Popular and beautiful Fanny Trellis is forced into a loveless marriage with an older man, Jewish banker Job Skeffington, in order to save her beloved brother Trippy from an embezzlement charge and predictable complications result.
When lovely and virtuous governess Henriette Deluzy comes to educate the children of the debonair Duc de Praslin, a royal subject to King Louis-Philippe and the husband of the volatile and ... See full summary »
Set in antebellum New Orleans during the early 1850's, this film follows Julie Marsden through her quest for social redemption on her own terms. Julie is a beautiful and free spirited, rapacious Southern belle who is sure of herself and controlling of her fiancé Preston Dillard, a successful young banker. Julie's sensitive but domineering personality--she does not want so much to hurt as to assert her independence--forces a wedge between Preston and herself. To win him back, she plays North against South amid a deadly epidemic of yellow fever which claims a surprising victim. Written by
Adam Brodsky <firstname.lastname@example.org>
After an advanced screening of the film, David O. Selznick wrote to Warner complaining about the film's similarities to Gone with the Wind (1939), particularly citing Julie's pinching her cheeks to give them colour, which Scarlett O'Hara does in the book, and a dining room scene in which the male characters discuss the differences between the North and the South and the possibility of war. Warner countered that the dining room scene was faithful to the scene in the original play, which had appeared a few years before Margaret Mitchell's novel. See more »
Early in the film, Preston storms up to Julie's bedroom and knocks hard on her door several times with his cane. The head of the cane seemingly leaves numerous dents in the wood. When Julie finally opens the door (inward into the bedroom), the dents have disappeared. See more »
And expecting a man to go to a dressmaker's with you! I declare, I hope Pres doesn't come!
Now, dumpling, don't you fret about Pres. I've been training him for years!
Like with that man-killing horse you bought!
Pres was outrageous! He had no right to tell me what I could ride and what I couldn't!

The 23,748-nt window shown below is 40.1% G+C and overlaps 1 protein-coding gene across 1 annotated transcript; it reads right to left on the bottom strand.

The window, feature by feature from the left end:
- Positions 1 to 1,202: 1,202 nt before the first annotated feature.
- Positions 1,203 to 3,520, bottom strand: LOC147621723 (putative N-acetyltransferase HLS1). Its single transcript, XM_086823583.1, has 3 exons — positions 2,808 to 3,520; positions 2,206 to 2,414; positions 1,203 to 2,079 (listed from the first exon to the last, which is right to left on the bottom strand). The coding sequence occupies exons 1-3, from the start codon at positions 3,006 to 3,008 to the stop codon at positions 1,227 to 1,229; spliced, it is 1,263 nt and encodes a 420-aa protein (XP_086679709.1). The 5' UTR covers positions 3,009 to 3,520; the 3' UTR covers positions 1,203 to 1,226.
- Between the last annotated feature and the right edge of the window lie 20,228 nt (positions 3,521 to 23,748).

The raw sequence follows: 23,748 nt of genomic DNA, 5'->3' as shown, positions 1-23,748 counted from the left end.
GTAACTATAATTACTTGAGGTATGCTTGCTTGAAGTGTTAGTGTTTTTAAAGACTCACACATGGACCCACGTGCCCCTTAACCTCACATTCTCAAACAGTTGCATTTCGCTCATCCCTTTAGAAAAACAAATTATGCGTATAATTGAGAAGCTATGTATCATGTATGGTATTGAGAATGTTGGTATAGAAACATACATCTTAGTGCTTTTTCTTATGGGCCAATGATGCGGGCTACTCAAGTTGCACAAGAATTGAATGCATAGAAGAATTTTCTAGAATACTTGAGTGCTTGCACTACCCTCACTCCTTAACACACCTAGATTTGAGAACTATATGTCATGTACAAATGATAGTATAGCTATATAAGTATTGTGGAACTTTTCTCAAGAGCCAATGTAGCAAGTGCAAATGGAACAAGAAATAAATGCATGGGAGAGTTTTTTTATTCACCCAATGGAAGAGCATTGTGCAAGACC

The horse showed you what you couldn't! You broke your collar bone and your engagement!
And they both mended, so I was right after all.
[smiles at Aunt Belle triumphantly]
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The credits are blurred across the screen See more »
Wonderfully directed, superbly acted by Davis and Bainter
Bette Davis is at her best in this 1800s Southern melodrama in which her attempts to snag a married ex-love (Henry Fonda) end in tragedy. Storywise this is nothing new, and there are way too many scenes were people talk endlessly about Southern manners. Also seeing all the black slaves so happy and singing is a bit hard to take. But the direction by William Wyler is excellent. He directs in a way that makes you part of the action (especially in the ball sequence and a duel at the end). Best of all is Davis. Her performance is superb--when she's on screen you can't take your eyes off her. She won a well-deserved Best Actress Oscar for this. Also Fay Bainter is excellent as her long-suffering aunt--she won Best Supporting Actress. All the acting is good except for Henry Fonda--he's so stiff and dull--what does Davis want with him? One last complaint--it's not in color. I know there are two reasons for this: 1) the expense and 2) they did tests and Davis looked horrible in color (think about it--how many color movies did she make?). Still, the non-stop compliments about the red dress at the beginning are annoying--the dress looks black! Still, this is worth seeing for Davis, Bainter and the direction.
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